Following the etymology of the word “religion” (from the Latin religare, to link back or reconnect) Campbell believed that each religion can be true in two senses: (1) according to how effective it is in helping us accomplish our aims (e.g., tribal solidarity, heavenly hope, mystical union, or worldly success), and (2) the degree of fidelity it has with the ‘operating system’ of our deeper spiritual intelligence as human beings.

In fact, nearly all religions place value on the four aims just mentioned, differing with respect to which aim gets the strongest accent.

A more crucial question has to do with fidelity, with how strong and clear is the signal by which a particular religion reveals to us the present mystery of reality, our place in the universe, and the emergent thresholds of our own evolving nature. On this question it might score very low. Ironically it is often the accented factor in the individual application that eclipses and draws focus away from this universal dimension.

Devotees seek to make the local accent into an exclusive virtue, and then promote it to the world as ‘the only way’ of salvation.

If you were to keep your favorite application always running on your computer, eventually it would get slower and less efficient in what it was designed to do. The same is true of the religions: When devotees obsess over that singular aim and absolute truth, with time their religion gets hung up in redundancies and delays and may even ‘freeze up’ or ‘crash’.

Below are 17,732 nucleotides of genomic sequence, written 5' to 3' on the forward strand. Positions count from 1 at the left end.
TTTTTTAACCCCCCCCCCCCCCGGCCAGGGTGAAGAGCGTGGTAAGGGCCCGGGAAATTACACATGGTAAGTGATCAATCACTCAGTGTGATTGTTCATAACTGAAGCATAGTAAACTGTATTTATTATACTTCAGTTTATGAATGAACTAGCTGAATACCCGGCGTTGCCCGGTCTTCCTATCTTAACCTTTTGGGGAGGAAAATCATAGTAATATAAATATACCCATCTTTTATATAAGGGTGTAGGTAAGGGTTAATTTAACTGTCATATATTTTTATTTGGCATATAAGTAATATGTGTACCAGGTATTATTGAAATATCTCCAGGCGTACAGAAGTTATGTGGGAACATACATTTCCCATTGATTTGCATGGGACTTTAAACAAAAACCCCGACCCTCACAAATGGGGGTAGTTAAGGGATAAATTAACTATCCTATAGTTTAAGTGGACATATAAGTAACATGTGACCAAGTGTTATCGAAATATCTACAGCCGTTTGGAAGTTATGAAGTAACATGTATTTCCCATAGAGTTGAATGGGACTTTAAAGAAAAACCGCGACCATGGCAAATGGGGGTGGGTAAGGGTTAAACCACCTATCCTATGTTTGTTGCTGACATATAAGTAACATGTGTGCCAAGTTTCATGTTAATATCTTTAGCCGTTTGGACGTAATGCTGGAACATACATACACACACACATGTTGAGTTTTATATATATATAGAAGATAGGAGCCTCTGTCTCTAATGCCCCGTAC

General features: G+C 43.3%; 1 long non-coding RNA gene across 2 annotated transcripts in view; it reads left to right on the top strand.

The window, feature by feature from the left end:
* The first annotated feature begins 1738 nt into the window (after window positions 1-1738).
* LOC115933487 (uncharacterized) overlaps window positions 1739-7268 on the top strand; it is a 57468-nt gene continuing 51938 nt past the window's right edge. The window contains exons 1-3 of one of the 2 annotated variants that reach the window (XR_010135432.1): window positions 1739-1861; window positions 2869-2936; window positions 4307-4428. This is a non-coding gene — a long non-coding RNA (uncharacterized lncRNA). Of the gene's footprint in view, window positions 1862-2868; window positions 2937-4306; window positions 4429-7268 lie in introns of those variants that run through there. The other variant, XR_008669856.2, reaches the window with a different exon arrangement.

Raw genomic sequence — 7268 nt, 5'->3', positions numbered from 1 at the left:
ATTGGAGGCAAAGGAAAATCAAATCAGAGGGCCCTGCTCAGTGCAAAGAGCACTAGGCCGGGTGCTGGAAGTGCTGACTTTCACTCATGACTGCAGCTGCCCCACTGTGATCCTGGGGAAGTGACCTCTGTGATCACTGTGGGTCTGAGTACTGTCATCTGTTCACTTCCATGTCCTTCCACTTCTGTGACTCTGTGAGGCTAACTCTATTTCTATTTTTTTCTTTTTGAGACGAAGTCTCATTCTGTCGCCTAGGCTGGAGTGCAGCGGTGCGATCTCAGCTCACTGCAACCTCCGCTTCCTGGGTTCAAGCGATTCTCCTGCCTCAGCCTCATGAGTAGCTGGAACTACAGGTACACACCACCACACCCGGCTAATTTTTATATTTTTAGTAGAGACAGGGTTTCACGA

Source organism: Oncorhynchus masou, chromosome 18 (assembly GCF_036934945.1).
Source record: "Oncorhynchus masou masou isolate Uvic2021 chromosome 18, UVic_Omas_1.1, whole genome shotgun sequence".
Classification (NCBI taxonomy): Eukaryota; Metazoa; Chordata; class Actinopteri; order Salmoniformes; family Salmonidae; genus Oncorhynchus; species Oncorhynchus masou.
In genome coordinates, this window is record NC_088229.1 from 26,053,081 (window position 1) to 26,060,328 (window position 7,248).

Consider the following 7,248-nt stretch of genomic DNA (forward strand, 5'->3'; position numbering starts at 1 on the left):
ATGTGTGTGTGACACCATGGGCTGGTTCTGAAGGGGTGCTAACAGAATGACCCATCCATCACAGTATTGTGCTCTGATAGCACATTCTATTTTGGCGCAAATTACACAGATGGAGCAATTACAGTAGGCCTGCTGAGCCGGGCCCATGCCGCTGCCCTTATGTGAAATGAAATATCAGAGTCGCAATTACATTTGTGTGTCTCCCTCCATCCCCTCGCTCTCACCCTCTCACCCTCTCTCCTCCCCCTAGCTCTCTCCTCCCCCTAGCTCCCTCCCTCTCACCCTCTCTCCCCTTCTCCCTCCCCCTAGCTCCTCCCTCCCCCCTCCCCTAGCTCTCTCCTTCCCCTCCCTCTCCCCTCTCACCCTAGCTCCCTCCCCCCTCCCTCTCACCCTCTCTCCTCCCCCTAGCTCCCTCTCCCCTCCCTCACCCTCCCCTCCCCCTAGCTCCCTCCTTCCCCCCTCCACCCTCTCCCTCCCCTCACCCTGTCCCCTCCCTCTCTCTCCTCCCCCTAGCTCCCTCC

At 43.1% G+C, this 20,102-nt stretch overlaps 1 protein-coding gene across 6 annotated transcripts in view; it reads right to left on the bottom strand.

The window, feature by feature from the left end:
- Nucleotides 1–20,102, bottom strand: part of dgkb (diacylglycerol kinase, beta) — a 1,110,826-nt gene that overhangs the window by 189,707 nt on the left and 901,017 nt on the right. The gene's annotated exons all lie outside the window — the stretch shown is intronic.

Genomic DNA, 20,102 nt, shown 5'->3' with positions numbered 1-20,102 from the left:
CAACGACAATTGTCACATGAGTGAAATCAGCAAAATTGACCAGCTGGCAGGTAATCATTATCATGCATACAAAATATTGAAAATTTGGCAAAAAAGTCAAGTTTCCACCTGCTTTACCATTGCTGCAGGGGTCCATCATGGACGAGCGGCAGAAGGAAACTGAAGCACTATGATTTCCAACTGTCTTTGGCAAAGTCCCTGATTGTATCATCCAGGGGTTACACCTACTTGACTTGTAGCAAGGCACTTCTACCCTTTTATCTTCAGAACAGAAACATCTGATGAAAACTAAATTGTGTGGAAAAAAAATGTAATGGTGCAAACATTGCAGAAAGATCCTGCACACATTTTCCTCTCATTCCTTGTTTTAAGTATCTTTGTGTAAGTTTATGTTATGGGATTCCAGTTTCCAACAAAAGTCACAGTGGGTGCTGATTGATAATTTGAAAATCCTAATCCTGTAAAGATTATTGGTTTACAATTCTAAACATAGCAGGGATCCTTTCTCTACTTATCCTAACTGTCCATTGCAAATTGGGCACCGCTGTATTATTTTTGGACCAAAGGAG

This is typically when religion undergoes a fundamentalist regression: the frustration to ‘make it work’ (or believe it anyway) doubles down aggressively and starts enforcing a mandatory compliance among its members. The organizational distinction between the insider faithful and outsider nonbelievers gets further divided on the inside between nominal believers (by name only) and the ‘true believers’.

Fundamentalism, then, is not the advancement of a religion’s primary aim but a regressive collapse into emotionally driven dogmatism; a loss of faith, not its fulfillment.

Because it’s so easy and common for religions to get fixated on what makes them special (i.e., different from others), it is also common for them to lose their roots in the deeper operating system of spirituality. Meditation, mindfulness, quiet solitude, and contemplative presence are spiritual practices that tend to get downplayed and forgotten – but the consequences of this neglect are significant.